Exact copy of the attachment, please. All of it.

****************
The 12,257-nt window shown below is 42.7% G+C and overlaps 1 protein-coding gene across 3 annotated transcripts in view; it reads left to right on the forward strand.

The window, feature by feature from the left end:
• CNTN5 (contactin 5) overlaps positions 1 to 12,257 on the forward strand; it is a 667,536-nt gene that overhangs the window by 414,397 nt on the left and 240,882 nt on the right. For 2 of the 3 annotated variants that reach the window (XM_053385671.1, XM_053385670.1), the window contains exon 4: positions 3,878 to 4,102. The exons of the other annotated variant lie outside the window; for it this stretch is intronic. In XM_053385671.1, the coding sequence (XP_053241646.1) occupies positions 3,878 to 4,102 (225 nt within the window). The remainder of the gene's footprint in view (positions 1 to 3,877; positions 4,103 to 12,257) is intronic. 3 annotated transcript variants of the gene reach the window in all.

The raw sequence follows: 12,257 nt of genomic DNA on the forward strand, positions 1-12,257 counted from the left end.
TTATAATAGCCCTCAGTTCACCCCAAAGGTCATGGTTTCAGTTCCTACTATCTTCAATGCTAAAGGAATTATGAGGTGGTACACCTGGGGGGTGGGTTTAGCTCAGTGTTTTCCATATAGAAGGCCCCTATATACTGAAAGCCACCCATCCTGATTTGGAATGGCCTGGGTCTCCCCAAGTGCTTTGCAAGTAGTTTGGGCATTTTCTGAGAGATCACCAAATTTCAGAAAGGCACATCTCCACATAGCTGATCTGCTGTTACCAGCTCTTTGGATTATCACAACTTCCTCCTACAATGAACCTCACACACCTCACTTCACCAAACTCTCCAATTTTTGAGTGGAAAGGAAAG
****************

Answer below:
The 12,257-nt window shown below is 42.7% G+C and overlaps 1 protein-coding gene across 3 annotated transcripts in view; it reads left to right on the forward strand.

The window, feature by feature from the left end:
• CNTN5 (contactin 5) overlaps positions 1 to 12,257 on the forward strand; it is a 667,536-nt gene that overhangs the window by 414,397 nt on the left and 240,882 nt on the right. For 2 of the 3 annotated variants that reach the window (XM_053385671.1, XM_053385670.1), the window contains exon 4: positions 3,878 to 4,102. The exons of the other annotated variant lie outside the window; for it this stretch is intronic. In XM_053385671.1, the coding sequence (XP_053241646.1) occupies positions 3,878 to 4,102 (225 nt within the window). The remainder of the gene's footprint in view (positions 1 to 3,877; positions 4,103 to 12,257) is intronic. 3 annotated transcript variants of the gene reach the window in all.

The raw sequence follows: 12,257 nt of genomic DNA on the forward strand, positions 1-12,257 counted from the left end.
TTATAATAGCCCTCAGTTCACCCCAAAGGTCATGGTTTCAGTTCCTACTATCTTCAATGCTAAAGGAATTATGAGGTGGTACACCTGGGGGGTGGGTTTAGCTCAGTGTTTTCCATATAGAAGGCCCCTATATACTGAAAGCCACCCATCCTGATTTGGAATGGCCTGGGTCTCCCCAAGTGCTTTGCAAGTAGTTTGGGCATTTTCTGAGAGATCACCAAATTTCAGAAAGGCACATCTCCACATAGCTGATCTGCTGTTACCAGCTCTTTGGATTATCACAACTTCCTCCTACAATGAACCTCACACACCTCACTTCACCAAACTCTCCAATTTTTGAGTGGAAAGGAAAG